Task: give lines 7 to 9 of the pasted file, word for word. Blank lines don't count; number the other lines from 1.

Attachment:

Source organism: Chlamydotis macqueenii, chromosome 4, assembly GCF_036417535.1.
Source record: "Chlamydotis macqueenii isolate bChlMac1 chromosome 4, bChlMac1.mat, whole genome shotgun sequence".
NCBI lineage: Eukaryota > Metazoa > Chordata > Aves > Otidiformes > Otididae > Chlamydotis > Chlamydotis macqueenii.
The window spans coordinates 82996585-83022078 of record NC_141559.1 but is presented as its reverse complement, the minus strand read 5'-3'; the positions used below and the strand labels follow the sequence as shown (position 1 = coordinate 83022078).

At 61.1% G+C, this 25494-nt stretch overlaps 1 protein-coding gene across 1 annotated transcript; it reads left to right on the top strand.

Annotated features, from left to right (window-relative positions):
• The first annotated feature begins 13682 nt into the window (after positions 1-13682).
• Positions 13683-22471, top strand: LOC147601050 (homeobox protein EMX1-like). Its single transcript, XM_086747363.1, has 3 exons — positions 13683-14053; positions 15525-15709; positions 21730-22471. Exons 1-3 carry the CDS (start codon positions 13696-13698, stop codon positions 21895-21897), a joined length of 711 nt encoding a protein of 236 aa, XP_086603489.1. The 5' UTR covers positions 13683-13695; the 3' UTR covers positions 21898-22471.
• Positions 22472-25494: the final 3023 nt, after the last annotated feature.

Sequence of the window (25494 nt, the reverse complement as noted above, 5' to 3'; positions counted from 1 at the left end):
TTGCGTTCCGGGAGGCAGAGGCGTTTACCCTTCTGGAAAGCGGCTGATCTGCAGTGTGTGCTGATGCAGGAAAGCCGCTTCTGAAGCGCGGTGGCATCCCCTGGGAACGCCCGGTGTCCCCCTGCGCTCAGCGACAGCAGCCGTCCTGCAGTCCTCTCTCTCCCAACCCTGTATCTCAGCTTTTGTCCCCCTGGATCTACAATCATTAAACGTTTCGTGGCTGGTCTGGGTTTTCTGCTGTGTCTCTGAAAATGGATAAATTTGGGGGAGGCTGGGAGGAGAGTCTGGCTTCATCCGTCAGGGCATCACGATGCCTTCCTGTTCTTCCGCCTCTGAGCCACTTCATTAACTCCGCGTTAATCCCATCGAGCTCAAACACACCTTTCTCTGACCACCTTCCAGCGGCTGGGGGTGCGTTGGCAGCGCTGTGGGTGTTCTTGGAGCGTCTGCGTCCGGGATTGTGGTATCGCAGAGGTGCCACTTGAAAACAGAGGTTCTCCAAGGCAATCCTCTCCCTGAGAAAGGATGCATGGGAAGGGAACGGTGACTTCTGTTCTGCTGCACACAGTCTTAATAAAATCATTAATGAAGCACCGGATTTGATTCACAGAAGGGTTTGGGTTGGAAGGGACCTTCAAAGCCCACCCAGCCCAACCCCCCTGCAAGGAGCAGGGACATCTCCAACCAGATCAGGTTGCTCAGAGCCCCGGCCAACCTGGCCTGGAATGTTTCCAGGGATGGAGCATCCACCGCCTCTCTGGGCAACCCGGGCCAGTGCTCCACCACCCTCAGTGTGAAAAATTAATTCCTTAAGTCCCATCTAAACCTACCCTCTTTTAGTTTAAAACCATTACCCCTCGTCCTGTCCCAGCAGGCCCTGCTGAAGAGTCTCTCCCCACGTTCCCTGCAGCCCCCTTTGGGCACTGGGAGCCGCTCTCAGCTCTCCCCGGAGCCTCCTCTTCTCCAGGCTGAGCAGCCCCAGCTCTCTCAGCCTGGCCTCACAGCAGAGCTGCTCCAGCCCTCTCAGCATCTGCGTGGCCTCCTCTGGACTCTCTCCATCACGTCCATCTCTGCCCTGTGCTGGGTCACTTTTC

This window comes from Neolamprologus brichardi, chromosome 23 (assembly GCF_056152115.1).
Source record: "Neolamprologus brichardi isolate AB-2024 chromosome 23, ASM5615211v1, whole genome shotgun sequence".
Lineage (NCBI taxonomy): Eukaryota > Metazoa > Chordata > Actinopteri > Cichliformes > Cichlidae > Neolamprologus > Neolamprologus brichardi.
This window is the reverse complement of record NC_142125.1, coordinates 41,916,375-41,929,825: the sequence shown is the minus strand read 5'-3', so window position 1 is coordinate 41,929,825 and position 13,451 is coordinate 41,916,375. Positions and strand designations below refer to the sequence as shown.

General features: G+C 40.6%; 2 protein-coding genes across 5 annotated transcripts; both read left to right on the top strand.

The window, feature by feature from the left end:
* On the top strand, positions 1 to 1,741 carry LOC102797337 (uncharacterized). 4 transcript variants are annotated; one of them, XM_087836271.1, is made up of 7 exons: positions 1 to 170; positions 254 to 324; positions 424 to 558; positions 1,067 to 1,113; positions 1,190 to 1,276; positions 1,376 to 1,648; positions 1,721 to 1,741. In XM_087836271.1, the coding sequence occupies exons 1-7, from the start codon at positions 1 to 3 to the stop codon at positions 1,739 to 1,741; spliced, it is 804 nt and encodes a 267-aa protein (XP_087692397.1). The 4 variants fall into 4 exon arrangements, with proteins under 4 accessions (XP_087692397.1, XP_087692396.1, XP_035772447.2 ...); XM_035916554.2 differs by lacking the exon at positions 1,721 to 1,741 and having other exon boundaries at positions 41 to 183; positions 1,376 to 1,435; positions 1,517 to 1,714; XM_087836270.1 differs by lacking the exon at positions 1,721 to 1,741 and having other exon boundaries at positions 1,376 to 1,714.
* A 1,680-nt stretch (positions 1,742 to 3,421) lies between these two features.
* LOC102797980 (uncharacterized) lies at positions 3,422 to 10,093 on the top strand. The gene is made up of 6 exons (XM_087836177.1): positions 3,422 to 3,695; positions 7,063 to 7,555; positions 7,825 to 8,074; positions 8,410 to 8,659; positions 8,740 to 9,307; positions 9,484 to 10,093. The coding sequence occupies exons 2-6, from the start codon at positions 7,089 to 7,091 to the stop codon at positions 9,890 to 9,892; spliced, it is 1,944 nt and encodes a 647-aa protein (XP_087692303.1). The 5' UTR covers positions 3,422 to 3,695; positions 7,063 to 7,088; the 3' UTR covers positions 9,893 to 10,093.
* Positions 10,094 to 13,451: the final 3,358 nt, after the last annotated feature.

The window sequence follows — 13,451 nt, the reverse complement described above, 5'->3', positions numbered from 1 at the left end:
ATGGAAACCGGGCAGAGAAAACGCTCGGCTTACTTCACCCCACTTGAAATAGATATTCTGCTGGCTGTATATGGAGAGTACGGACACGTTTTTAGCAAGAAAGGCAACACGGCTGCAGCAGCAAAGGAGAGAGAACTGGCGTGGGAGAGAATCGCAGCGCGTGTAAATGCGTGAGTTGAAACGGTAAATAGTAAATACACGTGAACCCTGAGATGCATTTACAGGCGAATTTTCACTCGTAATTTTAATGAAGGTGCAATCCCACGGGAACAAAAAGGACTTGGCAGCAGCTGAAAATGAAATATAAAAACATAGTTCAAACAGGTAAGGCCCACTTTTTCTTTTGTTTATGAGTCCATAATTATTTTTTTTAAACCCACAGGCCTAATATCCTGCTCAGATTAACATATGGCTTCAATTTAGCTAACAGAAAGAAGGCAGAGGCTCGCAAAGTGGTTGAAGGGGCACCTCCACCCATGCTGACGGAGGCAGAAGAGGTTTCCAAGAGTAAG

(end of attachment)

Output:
• The first annotated feature begins 13682 nt into the window (after positions 1-13682).
• Positions 13683-22471, top strand: LOC147601050 (homeobox protein EMX1-like). Its single transcript, XM_086747363.1, has 3 exons — positions 13683-14053; positions 15525-15709; positions 21730-22471. Exons 1-3 carry the CDS (start codon positions 13696-13698, stop codon positions 21895-21897), a joined length of 711 nt encoding a protein of 236 aa, XP_086603489.1. The 5' UTR covers positions 13683-13695; the 3' UTR covers positions 21898-22471.
• Positions 22472-25494: the final 3023 nt, after the last annotated feature.